Hawa Hassan is a culinary triple threat: dynamic chef, TV personality and entrepreneur. As the founder of Basbaas Sauce, a line of condiments inspired by her home country of Somalia, she has racked up accolades and a devoted fanbase of foodies. “Spice of Life”, Hassan’s TV show on Food Network, highlights recipes with African flavor profiles and cooking styles broken down for viewers to try at home. Through her platforms, Hassan strives to bring visibility to African cuisine and encourage her audience to expand their palettes. 

Her first cookbook-meets-travelogue, In Bibi's Kitchen: The Recipes and Stories of Grandmothers from the Eight African Countries that Touch the Indian Ocean , recently nominated for a James Beard award, shares recipes and stories from grandmothers, or “bibis” from eight African countries. Using her travels and culture, she uses her experiences to cook her own modern take on traditional African food. On Instagram, Hassan shares “In Bibi’s Kitchen is centered on the world that women help sustain, the recipes and traditions that keep whole cultures intact. I'm grateful to every Bibi who entrusted us with their precious histories. My hope is that this book reveals to readers a more accurate and intimate Africa, and that they see themselves reflected in the stories of these courageous and inspiring women.”

Hawa Hassan. Image: courtesy of subject.

She walks us through two of the book’s savory recipes so you can recreate her signature, flavorful dishes at home.

Kachumbari (Tomato and Onion Salad)

Image: courtesy of Penguin Random House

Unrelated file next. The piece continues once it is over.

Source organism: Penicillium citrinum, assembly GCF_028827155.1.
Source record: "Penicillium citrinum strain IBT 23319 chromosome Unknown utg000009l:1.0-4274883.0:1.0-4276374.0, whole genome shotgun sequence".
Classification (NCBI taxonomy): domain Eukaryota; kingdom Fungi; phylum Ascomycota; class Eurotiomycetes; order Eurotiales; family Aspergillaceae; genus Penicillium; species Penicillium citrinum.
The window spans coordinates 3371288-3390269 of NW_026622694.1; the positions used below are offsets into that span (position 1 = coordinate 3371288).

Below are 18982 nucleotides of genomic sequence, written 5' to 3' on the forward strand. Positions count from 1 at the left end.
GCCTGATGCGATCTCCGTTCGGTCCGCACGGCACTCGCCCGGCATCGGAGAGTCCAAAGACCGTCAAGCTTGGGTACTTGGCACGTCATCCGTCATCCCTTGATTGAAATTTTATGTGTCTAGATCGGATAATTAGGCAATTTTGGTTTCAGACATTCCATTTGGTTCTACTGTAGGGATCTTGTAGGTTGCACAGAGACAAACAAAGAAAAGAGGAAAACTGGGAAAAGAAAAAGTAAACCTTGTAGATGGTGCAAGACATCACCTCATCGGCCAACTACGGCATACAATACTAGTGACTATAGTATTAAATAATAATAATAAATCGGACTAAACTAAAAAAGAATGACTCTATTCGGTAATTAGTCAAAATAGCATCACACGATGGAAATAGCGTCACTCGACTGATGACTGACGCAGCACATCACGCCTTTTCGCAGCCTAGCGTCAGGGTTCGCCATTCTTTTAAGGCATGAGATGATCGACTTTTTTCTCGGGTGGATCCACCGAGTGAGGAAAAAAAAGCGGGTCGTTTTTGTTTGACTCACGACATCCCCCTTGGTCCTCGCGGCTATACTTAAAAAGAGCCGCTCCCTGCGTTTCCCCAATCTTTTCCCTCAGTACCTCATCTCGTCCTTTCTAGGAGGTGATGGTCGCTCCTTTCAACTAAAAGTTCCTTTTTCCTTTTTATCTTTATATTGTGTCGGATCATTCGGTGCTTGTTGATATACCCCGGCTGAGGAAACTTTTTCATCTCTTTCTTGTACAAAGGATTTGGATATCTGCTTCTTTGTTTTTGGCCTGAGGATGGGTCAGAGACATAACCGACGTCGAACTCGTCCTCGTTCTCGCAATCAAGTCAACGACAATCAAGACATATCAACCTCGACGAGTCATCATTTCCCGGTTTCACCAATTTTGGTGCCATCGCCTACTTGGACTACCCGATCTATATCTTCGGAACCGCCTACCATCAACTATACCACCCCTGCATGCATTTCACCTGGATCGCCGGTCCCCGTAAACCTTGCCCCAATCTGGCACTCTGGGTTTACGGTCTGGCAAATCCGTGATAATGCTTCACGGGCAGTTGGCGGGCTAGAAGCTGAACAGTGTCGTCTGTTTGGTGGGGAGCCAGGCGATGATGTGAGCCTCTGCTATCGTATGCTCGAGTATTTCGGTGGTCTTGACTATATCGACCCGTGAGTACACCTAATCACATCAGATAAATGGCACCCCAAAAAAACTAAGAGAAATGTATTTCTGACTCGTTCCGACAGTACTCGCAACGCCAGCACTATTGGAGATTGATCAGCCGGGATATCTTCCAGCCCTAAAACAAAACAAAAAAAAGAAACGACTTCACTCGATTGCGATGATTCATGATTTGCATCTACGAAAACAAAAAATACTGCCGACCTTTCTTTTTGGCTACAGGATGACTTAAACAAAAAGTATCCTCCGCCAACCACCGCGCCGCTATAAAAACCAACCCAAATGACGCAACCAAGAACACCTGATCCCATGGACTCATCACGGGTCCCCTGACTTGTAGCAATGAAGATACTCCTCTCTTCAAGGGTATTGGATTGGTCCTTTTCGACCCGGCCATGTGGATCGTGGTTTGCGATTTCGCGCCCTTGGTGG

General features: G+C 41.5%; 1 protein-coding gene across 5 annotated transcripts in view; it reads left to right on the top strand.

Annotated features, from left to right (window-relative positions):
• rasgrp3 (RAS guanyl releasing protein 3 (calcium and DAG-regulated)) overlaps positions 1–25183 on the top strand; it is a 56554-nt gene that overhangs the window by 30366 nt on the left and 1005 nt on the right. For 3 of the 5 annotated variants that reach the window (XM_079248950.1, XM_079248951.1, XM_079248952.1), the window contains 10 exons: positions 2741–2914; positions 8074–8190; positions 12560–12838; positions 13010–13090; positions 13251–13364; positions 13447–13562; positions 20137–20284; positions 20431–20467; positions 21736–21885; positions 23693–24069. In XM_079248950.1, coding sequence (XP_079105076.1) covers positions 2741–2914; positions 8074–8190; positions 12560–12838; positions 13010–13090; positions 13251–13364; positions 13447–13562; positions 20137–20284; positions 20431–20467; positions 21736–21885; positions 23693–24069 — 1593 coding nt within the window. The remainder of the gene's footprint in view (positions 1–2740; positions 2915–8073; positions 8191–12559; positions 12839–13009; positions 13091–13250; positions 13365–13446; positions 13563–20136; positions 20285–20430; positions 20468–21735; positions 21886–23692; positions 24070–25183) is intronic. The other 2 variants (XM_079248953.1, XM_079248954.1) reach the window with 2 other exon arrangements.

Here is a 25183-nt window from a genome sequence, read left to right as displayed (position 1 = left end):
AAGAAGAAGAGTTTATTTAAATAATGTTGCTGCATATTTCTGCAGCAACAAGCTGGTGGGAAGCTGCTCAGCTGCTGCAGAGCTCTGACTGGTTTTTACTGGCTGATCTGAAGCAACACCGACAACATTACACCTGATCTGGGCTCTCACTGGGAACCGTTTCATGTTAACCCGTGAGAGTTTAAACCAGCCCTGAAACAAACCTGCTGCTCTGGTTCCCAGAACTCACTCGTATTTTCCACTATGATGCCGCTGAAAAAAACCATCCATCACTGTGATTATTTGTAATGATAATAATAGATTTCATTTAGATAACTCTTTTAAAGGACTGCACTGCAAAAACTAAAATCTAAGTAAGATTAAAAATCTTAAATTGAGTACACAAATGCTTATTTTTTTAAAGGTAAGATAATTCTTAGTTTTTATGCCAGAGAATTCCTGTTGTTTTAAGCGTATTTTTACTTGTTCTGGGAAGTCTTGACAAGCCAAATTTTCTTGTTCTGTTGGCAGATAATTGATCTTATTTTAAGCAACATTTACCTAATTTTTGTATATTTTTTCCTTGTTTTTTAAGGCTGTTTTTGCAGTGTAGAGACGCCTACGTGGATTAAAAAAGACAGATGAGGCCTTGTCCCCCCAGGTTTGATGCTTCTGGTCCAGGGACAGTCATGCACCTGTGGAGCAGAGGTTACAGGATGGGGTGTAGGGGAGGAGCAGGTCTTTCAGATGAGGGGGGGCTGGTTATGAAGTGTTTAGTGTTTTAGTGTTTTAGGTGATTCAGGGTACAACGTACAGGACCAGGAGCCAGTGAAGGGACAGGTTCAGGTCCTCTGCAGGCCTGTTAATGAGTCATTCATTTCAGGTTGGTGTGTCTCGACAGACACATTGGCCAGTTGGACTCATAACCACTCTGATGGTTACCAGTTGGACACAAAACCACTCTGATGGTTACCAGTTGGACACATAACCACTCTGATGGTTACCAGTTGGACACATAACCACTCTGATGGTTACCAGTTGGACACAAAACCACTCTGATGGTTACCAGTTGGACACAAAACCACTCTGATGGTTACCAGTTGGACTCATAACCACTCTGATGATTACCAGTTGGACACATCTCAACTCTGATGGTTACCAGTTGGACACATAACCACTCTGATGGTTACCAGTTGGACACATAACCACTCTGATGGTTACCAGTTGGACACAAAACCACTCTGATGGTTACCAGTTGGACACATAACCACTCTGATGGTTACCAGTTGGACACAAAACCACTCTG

1 tablespoon kosher salt, plus more as needed

1 cup boiling water

1 small red onion, thinly sliced into half-moons

2 large tomatoes, diced

1 cucumber, peeled, seeded and diced

3 tablespoons freshly squeezed lime juice

1 ripe avocado, pitted, peeled, and diced


Dissolve the salt in the boiling water in a small bowl. Add the onion and mix well. Let the onion soak while you chop the rest of your vegetables. This soaking will reduce the intensity of the raw onion.

Once the onion has soaked for at least 10 minutes, drain and transfer it to a medium bowl. Add the tomatoes, cucumber, and lime juice and stir well to combine. Season the vegetables to taste with salt if needed (it will depend on how much salt the onions held on to). Gently stir in the avocado and serve immediately.

Somali Beef Stew

Image: courtesy of Penguin Random House



2 tablespoons canola oil

1 red onion, thinly sliced

3 garlic cloves, minced

2 tablespoons Xawaash Spice Mix 

2 tablespoons tomato paste

2 teaspoons kosher salt, plus more as needed

2 cups water

2 pounds boneless beef chuck or other stew meat, cut into  bite-sized  pieces

2 baking potatoes, cut into  bite-sized  pieces

2 large carrots, cut into thin coins

1 red bell pepper, stemmed, seeded, and cut into thin strips

Xawaash Spice Mix


One 2-inch piece cinnamon stick

½ cup cumin seeds

½ cup coriander seeds

2 tablespoons black peppercorns

6 cardamom pods


Cooked rice, hot sauce (such as Somali Cilantro and Green Chile Pepper Sauce), cilantro leaves, lime wedges, and fresh bananas, for serving

Warm the oil in a large Dutch oven or other heavy pot set over medium heat. Add the onion and garlic and cook, stirring occasionally, until just beginning to soften, about 3 minutes. Stir in the Xawaash, tomato paste, and salt and cook until aromatic, about 1 minute. Stir in the water and increase the heat to high. Bring to a boil, reduce the heat to low, then stir in the beef and potatoes. Partially cover the pot (leave the lid slightly ajar so steam can escape) and simmer until the beef and potatoes are just cooked through, about 45 minutes.

Stir in the carrots and bell pepper and cook, covered, until the beef and vegetables are all very tender, an additional 30 minutes. Season the stew to taste with salt and serve over rice with hot sauce and cilantro for topping, lime wedges for squeezing over, and bananas for eating alongside. Leftovers can be stored in an airtight con-tainer in the refrigerator for up to a few days and rewarmed in a heavy pot set over low heat (stir while you heat).